Tuesday, April 9, 2019

Fiction Review: The Memory House by Rachel Hauck & Giveaway!


Description:
When Beck Holiday lost her father in the North Tower on 9/11, she also lost her memories of him. Eighteen years later, she’s a tough New York City cop burdened with a damaging secret, suspended for misconduct, and struggling to get her life in order. Meanwhile a mysterious letter arrives informing her she’s inherited a house along Florida’s northern coast, and what she discovers there will change her life forever. Matters of the heart only become more complicated when she runs into handsome Bruno Endicott, a driven sports agent who fondly recalls the connection they shared as teenagers. But Beck doesn’t remember that either.

Decades earlier, widow Everleigh Applegate lives a steady, uneventful life with her widowed mother after a tornado ripped through Waco, Texas, and destroyed her new, young married life. When she runs into old high school friend Don Callahan, she begins to yearn for change. Yet no matter how much she longs to love again, she is hindered by a secret she can never share.

Fifty years separate the women but through the power of love and miracle of faith, they each find healing in a beautiful Victorian known affectionately as The Memory House.  

My Review:
I loved this book. The old Victorian home called The Memory House is lovely. The way Rachel Hauck describes the beautiful old home made me wish I could visit. Picture yourself in a place where you can find respite from grief and sadness with the hope of tomorrow, surrounded by beauty. Beck's story broke my heart. To not be able to remember a loved one who passed on would be so hard. As the story trailed Beck's journey then entwined with Everleigh's, I didn't want to put the book down. This is a beautiful story of two women finding their way, despite the obstacles they face. A spiritual thread of hope underlies the story. I received a complimentary copy of this book from Thomas Nelson Publishers. Opinions expressed in this review are completely my own.


                                                           a Rafflecopter giveaway
Rachel Hauck is an award winning, New York Times, USA Today and Wall Street Journalbestselling author.
Her book The Wedding Dress was named Inspirational Novel of the Year by Romantic Times Book Reviews. She is a double RITA finalist, and a Christy and Carol Award Winner.
Her book, Once Upon A Prince, first in the Royal Wedding Series, was filmed for an Original Hallmark movie.
Rachel has been awarded the prestigious Career Achievement Award for her body of original work by Romantic Times Book Reviews.
A member of the Executive Board for American Christian Fiction Writers, she teaches workshops and leads worship at the annual conference. She is a past Mentor of The Year.
At home, she’s a wife, writer, worship leader and works out at the gym semi-enthusiastically.
A graduate of Ohio State University (Go Bucks!) with a degree in Journalism, she’s a former sorority girl and a devoted Ohio State football fan. Her bucket list is to stand on the sidelines with Ryan Day.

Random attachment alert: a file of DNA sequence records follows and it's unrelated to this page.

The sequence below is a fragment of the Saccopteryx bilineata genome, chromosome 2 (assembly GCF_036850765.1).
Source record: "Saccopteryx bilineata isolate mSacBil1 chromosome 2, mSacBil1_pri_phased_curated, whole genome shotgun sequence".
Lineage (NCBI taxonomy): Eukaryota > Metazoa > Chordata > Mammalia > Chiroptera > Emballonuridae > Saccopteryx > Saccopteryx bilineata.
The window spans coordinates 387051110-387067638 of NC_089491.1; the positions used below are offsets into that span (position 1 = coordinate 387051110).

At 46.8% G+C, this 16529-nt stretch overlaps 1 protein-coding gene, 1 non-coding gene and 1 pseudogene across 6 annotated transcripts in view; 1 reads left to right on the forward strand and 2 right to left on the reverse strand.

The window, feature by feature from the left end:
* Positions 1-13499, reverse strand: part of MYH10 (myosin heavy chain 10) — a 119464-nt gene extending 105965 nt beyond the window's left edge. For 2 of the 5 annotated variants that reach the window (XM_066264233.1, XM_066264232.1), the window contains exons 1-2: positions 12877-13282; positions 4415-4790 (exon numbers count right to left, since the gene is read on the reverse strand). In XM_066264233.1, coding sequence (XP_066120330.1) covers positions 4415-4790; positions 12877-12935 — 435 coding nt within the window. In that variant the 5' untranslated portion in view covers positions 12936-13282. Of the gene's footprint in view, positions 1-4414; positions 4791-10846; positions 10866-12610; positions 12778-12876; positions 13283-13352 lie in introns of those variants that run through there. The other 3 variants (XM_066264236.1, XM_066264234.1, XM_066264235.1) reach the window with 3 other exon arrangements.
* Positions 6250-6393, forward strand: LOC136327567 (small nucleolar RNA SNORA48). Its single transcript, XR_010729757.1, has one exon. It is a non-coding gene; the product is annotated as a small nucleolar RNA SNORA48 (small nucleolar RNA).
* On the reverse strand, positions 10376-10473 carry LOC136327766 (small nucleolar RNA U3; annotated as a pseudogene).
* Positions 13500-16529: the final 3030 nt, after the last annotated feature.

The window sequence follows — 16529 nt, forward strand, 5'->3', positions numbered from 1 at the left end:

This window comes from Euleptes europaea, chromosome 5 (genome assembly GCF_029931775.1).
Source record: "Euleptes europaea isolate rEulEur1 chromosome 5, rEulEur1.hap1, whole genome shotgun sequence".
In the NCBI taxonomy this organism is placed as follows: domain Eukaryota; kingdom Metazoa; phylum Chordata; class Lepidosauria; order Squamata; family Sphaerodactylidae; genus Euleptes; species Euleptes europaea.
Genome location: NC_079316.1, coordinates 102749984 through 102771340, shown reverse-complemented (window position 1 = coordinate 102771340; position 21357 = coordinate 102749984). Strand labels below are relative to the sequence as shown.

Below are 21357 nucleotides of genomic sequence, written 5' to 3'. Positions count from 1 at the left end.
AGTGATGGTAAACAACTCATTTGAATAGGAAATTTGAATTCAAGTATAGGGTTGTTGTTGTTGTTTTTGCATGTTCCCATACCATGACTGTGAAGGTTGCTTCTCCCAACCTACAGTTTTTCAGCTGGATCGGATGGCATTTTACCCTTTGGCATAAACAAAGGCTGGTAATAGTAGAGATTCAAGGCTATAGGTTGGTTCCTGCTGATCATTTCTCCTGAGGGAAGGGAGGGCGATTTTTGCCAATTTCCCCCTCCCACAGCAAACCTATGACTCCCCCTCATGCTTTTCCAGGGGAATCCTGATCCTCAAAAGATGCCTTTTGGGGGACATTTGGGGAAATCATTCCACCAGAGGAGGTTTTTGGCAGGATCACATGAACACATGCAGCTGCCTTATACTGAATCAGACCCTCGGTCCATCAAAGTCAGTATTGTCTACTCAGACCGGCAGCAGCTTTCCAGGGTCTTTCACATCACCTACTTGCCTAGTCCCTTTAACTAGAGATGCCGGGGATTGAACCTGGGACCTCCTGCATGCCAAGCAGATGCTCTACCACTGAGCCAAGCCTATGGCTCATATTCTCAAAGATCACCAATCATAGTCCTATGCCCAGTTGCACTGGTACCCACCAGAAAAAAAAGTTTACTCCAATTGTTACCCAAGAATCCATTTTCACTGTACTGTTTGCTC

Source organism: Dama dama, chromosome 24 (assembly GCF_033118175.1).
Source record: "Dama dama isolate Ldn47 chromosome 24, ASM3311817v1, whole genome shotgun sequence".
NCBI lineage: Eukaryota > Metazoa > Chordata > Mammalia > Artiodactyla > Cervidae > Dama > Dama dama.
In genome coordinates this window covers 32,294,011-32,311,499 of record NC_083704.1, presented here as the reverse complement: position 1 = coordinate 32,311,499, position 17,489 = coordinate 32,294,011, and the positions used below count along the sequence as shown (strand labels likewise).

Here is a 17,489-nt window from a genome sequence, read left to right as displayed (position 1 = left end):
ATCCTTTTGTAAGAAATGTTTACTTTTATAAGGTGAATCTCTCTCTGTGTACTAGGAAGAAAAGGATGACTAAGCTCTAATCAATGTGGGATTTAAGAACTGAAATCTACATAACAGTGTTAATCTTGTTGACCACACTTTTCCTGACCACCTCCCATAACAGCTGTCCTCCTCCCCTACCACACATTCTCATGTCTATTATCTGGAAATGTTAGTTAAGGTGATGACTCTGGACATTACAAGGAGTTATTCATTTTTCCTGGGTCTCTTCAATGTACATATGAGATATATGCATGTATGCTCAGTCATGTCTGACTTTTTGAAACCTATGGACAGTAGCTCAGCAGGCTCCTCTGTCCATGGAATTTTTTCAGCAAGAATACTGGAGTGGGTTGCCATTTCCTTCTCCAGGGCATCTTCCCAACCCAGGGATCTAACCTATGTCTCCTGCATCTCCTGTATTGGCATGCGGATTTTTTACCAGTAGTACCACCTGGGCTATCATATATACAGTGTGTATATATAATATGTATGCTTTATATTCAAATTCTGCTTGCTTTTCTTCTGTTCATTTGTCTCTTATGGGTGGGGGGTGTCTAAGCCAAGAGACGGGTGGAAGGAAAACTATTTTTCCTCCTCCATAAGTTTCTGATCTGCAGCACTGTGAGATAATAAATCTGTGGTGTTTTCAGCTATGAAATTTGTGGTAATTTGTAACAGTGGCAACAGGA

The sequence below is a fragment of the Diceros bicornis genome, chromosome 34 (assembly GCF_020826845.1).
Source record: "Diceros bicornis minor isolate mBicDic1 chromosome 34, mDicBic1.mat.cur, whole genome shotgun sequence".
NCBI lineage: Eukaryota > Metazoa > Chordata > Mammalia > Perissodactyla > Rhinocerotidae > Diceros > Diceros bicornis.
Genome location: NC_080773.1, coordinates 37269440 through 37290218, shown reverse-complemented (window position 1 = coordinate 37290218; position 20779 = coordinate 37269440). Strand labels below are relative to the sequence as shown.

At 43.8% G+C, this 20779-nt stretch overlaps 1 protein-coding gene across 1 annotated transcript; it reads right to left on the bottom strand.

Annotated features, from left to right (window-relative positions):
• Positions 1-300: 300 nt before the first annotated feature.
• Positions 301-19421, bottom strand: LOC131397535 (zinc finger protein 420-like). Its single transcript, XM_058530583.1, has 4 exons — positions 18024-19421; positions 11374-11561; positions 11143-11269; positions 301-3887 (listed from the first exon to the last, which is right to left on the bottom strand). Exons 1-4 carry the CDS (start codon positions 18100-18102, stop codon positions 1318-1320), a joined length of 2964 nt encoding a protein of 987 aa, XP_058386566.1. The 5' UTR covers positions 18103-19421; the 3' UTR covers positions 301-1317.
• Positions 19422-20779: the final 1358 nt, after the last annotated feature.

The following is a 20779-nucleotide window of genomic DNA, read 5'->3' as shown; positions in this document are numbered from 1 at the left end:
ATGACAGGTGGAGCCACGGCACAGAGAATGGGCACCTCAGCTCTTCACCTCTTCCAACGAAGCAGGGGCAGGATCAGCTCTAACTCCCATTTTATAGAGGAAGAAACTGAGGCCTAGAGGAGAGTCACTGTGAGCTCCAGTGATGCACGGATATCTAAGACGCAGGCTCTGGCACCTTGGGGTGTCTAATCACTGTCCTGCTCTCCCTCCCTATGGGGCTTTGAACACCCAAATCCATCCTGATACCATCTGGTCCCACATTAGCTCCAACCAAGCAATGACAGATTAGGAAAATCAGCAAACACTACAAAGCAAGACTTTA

She lives in sunny central Florida with her husband and ornery cat.

Saturday, April 6, 2019

Where are you When the Lights go Out?

John 8:12
When Jesus spoke again to the people, he said, “I am the light of the world. Whoever follows me will never walk in darkness, but will have the light of life.”

1 John 1:6-7
If we claim to have fellowship with him and yet walk in the darkness, we lie and do not live out the truth. But if we walk in the light, as he is in the light, we have fellowship with one another, and the blood of Jesus, his Son, purifies us from all sin.

As I chatted with my co-worker in her office, the lights flickered out. Electric all over campus shut off. As soon as we realized what happened, we walked to the main room of the library. No storm brewed outside, instead sunlight flooded the sky lights. Two florescent lights stayed on due to a generator. Students wondered what to do. We directed a few to hang in there until we figured out what was going on. Then, one young man stepped in and went straight to the only table with a light. He unpacked his backpack, sat down with his textbook and started to read. He knew what to do—follow the light.

Every day darkness overwhelms us. If you watch the news, you see people who hate and kill. We read about people who bring harm to others or themselves. Illness and circumstances bring grief. The constant focus on politics and who has said what is just plain irritating. If we'd let ourselves, we could sit in the dark of sin every day. But we don't have to. There is a light that shines to bring hope and love to this world. Jesus is the light. He shines brighter than any darkness Satan can throw over us. Like the young man in our library, let's walk toward the light and focus on our Lord and Savior—Jesus. He is the light that shines in the darkest hour. He is our hope!
“Darkness cannot drive out darkness: only light can do that. Hate cannot drive out hate: only love can do that.”  ― Martin Luther King Jr.